The Most Common Birds You'll See in Your Backyard—and One of the Rarest!
No matter where in the country you live, now's the time to grab a pair of binoculars, head outside, and see for yourself what has 47 million Americans looking up in wonder.
It was around 1820 when naturalist John James Audubon declared his aspirations to paint every bird in North America. What followed was countless hours poring over an easel and observing in the wild, drawing in the details to every wing, talon, eye, and feather—resulting in his magnum opus: The Birds of America, a book illustrating the wide variety of birds of the United States. The work consists of 435 hand-colored, life-size prints, including some species which have since become extinct with the passage of time—the Carolina parakeet, passenger pigeon, and Labrador duck, just to name a few—but you'll find that many of these birds still flock to your backyard today.
These days, local birdwatching is as easy as taking a step outdoors—your backyard attracts plenty of these beautiful winged creatures. On a nice day, you can grab a chair and sit in an out-of-the-way spot to get a glimpse of the wildlife that lives in your neighborhood. You can do any number of things to attract more birds to your backyard: bird feeders, bird baths, and even the flowers and plants you choose to have in your garden. You could see a blue jay or a red robin on any given day of the week. And if you're able to catch a glimpse of a rare bird, like the Northern Bobwhite, you can count yourself lucky.
Our guide will help you to identify some of the most common birds likely to show up in your backyard. The Audubon Society and local birdwatching groups can also give you guidance and help you to get started on your amateur birdwatching journey. (To find your local chapter, visit audubon.org.) Add some binoculars and a journal to your tool kit, and keep your eyes peeled for these avian wonders.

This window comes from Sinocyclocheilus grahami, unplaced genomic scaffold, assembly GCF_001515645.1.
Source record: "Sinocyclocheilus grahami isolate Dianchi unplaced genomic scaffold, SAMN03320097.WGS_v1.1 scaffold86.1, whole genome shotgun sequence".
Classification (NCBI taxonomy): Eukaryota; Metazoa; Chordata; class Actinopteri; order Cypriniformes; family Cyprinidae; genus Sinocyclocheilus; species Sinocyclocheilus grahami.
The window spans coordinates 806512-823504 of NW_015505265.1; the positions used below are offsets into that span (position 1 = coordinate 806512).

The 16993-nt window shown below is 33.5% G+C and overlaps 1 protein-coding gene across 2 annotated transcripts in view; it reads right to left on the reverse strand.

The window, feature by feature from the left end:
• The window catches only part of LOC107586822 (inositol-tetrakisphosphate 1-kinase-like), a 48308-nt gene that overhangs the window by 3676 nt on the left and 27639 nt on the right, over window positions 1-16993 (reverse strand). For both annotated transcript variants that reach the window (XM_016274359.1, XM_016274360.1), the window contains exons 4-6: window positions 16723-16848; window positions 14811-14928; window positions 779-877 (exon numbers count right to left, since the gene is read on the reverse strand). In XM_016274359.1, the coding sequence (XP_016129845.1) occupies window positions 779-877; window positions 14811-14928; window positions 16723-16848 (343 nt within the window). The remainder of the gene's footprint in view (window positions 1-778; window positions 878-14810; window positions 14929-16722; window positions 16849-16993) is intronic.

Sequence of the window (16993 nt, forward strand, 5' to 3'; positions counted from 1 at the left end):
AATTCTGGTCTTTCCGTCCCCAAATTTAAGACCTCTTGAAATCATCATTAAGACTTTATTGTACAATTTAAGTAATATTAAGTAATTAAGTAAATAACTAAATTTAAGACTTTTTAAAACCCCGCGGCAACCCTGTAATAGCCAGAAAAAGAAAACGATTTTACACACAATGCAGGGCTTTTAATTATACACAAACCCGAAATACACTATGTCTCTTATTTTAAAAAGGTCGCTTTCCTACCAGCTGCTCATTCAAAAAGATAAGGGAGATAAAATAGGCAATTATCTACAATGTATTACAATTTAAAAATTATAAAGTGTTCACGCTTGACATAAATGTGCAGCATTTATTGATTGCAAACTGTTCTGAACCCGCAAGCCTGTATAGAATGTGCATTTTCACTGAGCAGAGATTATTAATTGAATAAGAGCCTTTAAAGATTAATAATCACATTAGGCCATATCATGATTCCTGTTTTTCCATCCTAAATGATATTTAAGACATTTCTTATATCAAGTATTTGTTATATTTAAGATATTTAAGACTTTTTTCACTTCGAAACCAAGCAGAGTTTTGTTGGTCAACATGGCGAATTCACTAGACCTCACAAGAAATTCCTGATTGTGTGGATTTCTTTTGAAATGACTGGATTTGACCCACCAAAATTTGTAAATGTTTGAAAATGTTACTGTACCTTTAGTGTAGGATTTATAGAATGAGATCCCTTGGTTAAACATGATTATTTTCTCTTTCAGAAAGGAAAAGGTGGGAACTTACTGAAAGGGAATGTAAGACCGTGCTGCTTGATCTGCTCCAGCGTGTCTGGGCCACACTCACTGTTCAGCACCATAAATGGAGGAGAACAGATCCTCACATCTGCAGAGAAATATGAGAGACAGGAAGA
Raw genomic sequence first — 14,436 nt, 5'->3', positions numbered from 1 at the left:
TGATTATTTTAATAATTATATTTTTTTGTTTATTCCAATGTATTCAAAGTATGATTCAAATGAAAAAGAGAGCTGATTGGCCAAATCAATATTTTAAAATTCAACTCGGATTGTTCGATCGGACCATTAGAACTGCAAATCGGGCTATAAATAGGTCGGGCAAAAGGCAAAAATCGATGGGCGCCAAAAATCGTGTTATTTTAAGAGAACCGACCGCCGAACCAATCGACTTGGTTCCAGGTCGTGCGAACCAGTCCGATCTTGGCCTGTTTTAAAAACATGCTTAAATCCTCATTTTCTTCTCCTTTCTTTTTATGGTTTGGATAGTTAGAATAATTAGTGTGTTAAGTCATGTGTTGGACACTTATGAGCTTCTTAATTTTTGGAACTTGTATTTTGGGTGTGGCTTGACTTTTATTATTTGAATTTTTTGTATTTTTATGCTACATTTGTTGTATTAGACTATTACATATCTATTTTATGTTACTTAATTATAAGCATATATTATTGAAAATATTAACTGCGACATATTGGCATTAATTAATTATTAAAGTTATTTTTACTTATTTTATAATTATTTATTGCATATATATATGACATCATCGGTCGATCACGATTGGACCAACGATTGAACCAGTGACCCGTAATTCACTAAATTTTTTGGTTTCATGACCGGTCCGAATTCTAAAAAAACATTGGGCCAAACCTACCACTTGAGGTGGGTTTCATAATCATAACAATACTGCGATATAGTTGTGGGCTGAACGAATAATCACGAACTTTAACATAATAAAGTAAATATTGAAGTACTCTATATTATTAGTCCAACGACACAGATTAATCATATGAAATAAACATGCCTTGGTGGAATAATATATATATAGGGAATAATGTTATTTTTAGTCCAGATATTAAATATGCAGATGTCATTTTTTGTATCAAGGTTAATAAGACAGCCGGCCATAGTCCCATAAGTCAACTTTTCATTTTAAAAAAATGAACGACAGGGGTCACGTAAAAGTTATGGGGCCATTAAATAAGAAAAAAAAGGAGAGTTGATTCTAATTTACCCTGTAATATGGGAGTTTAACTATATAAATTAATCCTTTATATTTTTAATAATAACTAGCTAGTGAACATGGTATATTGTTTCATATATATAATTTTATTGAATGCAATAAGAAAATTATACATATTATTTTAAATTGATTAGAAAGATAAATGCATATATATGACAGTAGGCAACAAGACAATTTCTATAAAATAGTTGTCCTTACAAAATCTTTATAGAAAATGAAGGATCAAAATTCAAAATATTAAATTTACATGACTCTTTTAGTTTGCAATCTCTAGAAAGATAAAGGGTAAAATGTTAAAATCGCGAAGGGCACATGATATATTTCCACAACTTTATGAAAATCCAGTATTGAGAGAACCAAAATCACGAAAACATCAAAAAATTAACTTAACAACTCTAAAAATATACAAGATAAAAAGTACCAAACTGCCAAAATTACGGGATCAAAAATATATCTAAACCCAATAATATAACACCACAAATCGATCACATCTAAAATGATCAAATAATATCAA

The Northern cardinal (Cardinalis cardinalis) features bright red feathers on the males and brown feathers with tinges of red on the female birds. Cardinals are not the type of bird to shy away from a winter, so they do not migrate at all. You'll find that they readily come to backyard bird feeders—the Northern cardinal favors sunflower seeds! This fact may have aided its northward spread. It's most common in the East, where the cardinal is the official state bird for seven states.
The blue jay's (Cyanocitta cristata) distinctive and vibrant blue feathers attract plenty of awe from birdwatchers. These birds love to take advantage of bird feeders, so you are more likely to see one (or several) if you regularly refill a feeder in your backyard. Their calls are also easy to recognize once you are familiar with them.
The mourning dove (Zenaida macroura) soft cooing is one of our most familiar bird sounds. According to the Ohio Department of Natural Resources (ODNR), the mourning dove is a native species that does very well in close association with humans. Their feathers are brownish in color with dark gray wings. Mourning Doves tend to call rural and suburban areas their home.
One of the cutest backyard birds is the black-capped chickadee (Poecile atricapillus). You can attract them with bird feeders and window feeders, and they love to eat sunflower seeds, suet, and peanuts. The birds are small with large, rounded heads, topped with black feathers and more black feathers under their tiny black beaks, with soft white-ish undersides.
The Baltimore oriole (Icterus galbula) is one of the most brilliantly colored songbirds in the east. With its flaming orange and black plumage, it shares colors with the 17th-century coat of arms of Lord Baltimore—hence its name. Orioles are often common in open woods and groves in summer where they live in hanging bag-shaped nests and feed on insects found in your backyard, flower nectar, and slices of fruit at your feeder.